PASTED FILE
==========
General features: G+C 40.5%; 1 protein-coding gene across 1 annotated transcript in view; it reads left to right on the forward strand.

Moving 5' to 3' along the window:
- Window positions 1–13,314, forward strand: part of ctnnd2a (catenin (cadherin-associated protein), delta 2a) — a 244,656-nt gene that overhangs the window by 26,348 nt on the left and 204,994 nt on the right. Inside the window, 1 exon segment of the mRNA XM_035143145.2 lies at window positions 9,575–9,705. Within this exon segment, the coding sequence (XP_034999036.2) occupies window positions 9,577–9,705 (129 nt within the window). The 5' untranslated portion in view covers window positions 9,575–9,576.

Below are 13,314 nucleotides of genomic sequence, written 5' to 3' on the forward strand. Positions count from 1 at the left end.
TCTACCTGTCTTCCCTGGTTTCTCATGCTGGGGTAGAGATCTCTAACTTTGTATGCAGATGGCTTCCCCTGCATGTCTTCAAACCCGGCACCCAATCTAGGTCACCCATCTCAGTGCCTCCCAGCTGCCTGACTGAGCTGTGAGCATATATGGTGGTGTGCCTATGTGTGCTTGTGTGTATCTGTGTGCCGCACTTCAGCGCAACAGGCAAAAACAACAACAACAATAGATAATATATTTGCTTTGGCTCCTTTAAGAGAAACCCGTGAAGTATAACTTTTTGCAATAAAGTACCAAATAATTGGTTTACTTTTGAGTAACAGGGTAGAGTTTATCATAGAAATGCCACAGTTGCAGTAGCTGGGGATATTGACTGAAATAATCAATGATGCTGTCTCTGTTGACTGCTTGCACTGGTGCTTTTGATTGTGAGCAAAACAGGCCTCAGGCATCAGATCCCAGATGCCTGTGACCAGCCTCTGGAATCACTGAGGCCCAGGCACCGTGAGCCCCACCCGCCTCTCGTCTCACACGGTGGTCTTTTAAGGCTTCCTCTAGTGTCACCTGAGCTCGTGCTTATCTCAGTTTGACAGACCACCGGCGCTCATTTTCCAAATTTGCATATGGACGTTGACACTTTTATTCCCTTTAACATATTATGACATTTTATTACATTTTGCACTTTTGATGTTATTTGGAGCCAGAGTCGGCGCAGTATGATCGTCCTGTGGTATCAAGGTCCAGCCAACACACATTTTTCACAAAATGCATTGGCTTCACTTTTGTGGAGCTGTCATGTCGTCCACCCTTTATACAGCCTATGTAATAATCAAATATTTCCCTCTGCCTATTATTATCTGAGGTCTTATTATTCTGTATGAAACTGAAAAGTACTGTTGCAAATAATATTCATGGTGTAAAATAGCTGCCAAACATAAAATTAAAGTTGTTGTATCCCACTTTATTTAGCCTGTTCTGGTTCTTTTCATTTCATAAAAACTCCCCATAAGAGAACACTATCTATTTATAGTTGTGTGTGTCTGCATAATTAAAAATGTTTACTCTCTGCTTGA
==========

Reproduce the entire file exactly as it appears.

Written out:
General features: G+C 40.5%; 1 protein-coding gene across 1 annotated transcript in view; it reads left to right on the forward strand.

Moving 5' to 3' along the window:
- Window positions 1–13,314, forward strand: part of ctnnd2a (catenin (cadherin-associated protein), delta 2a) — a 244,656-nt gene that overhangs the window by 26,348 nt on the left and 204,994 nt on the right. Inside the window, 1 exon segment of the mRNA XM_035143145.2 lies at window positions 9,575–9,705. Within this exon segment, the coding sequence (XP_034999036.2) occupies window positions 9,577–9,705 (129 nt within the window). The 5' untranslated portion in view covers window positions 9,575–9,576.

Below are 13,314 nucleotides of genomic sequence, written 5' to 3' on the forward strand. Positions count from 1 at the left end.
TCTACCTGTCTTCCCTGGTTTCTCATGCTGGGGTAGAGATCTCTAACTTTGTATGCAGATGGCTTCCCCTGCATGTCTTCAAACCCGGCACCCAATCTAGGTCACCCATCTCAGTGCCTCCCAGCTGCCTGACTGAGCTGTGAGCATATATGGTGGTGTGCCTATGTGTGCTTGTGTGTATCTGTGTGCCGCACTTCAGCGCAACAGGCAAAAACAACAACAACAATAGATAATATATTTGCTTTGGCTCCTTTAAGAGAAACCCGTGAAGTATAACTTTTTGCAATAAAGTACCAAATAATTGGTTTACTTTTGAGTAACAGGGTAGAGTTTATCATAGAAATGCCACAGTTGCAGTAGCTGGGGATATTGACTGAAATAATCAATGATGCTGTCTCTGTTGACTGCTTGCACTGGTGCTTTTGATTGTGAGCAAAACAGGCCTCAGGCATCAGATCCCAGATGCCTGTGACCAGCCTCTGGAATCACTGAGGCCCAGGCACCGTGAGCCCCACCCGCCTCTCGTCTCACACGGTGGTCTTTTAAGGCTTCCTCTAGTGTCACCTGAGCTCGTGCTTATCTCAGTTTGACAGACCACCGGCGCTCATTTTCCAAATTTGCATATGGACGTTGACACTTTTATTCCCTTTAACATATTATGACATTTTATTACATTTTGCACTTTTGATGTTATTTGGAGCCAGAGTCGGCGCAGTATGATCGTCCTGTGGTATCAAGGTCCAGCCAACACACATTTTTCACAAAATGCATTGGCTTCACTTTTGTGGAGCTGTCATGTCGTCCACCCTTTATACAGCCTATGTAATAATCAAATATTTCCCTCTGCCTATTATTATCTGAGGTCTTATTATTCTGTATGAAACTGAAAAGTACTGTTGCAAATAATATTCATGGTGTAAAATAGCTGCCAAACATAAAATTAAAGTTGTTGTATCCCACTTTATTTAGCCTGTTCTGGTTCTTTTCATTTCATAAAAACTCCCCATAAGAGAACACTATCTATTTATAGTTGTGTGTGTCTGCATAATTAAAAATGTTTACTCTCTGCTTGA